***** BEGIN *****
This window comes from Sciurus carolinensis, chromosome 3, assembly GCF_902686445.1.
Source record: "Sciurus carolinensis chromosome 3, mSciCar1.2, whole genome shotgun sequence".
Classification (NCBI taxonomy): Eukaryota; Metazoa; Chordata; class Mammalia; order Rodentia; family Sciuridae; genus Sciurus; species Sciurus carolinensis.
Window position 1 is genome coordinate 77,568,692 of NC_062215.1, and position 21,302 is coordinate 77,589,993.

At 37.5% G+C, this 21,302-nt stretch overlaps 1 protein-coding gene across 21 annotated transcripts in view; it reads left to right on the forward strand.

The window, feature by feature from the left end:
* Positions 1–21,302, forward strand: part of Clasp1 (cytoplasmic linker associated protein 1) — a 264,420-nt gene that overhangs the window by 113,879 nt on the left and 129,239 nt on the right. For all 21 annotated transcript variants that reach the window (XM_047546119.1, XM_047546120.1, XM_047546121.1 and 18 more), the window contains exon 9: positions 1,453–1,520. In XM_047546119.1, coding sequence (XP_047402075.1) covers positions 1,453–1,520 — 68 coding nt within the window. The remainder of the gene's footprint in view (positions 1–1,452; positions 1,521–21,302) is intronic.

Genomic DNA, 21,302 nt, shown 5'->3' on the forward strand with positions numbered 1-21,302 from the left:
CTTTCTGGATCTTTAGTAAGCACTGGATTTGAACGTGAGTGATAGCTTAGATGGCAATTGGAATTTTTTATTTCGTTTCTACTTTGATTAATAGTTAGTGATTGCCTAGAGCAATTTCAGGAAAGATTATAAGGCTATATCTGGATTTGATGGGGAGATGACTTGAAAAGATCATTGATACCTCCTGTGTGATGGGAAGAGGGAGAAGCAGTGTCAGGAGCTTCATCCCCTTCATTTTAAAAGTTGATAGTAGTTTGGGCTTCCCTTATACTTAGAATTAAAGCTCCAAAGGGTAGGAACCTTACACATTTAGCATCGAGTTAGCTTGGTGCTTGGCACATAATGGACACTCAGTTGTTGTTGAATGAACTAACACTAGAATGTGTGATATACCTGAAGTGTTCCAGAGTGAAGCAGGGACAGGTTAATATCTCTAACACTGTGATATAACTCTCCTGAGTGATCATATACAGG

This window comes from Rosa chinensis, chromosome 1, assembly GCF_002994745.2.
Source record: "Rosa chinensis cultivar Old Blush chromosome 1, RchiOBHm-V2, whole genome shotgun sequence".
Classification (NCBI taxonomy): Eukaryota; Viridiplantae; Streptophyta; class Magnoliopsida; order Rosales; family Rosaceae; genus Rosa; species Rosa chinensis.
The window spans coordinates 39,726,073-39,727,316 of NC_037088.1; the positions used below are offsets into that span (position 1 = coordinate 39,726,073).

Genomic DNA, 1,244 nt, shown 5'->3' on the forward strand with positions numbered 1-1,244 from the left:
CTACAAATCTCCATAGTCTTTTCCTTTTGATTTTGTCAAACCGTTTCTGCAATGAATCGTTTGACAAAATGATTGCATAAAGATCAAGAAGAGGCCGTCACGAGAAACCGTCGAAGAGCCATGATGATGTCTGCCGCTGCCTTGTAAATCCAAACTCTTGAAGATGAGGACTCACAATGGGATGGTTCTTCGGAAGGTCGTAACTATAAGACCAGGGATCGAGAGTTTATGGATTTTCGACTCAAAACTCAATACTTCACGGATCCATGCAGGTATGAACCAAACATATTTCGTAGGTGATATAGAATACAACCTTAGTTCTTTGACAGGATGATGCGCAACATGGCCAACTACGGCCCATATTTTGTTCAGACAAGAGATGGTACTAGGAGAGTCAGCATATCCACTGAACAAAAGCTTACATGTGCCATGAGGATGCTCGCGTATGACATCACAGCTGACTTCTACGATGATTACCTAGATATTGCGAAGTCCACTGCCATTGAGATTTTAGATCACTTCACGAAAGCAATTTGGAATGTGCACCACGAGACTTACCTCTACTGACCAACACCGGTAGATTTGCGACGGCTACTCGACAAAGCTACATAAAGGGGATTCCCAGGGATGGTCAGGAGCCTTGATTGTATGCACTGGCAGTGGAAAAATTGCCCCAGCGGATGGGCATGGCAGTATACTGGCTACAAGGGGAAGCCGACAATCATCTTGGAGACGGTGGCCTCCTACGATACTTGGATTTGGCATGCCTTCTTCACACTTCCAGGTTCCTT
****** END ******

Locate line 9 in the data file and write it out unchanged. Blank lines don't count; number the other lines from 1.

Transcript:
CTTTCTGGATCTTTAGTAAGCACTGGATTTGAACGTGAGTGATAGCTTAGATGGCAATTGGAATTTTTTATTTCGTTTCTACTTTGATTAATAGTTAGTGATTGCCTAGAGCAATTTCAGGAAAGATTATAAGGCTATATCTGGATTTGATGGGGAGATGACTTGAAAAGATCATTGATACCTCCTGTGTGATGGGAAGAGGGAGAAGCAGTGTCAGGAGCTTCATCCCCTTCATTTTAAAAGTTGATAGTAGTTTGGGCTTCCCTTATACTTAGAATTAAAGCTCCAAAGGGTAGGAACCTTACACATTTAGCATCGAGTTAGCTTGGTGCTTGGCACATAATGGACACTCAGTTGTTGTTGAATGAACTAACACTAGAATGTGTGATATACCTGAAGTGTTCCAGAGTGAAGCAGGGACAGGTTAATATCTCTAACACTGTGATATAACTCTCCTGAGTGATCATATACAGG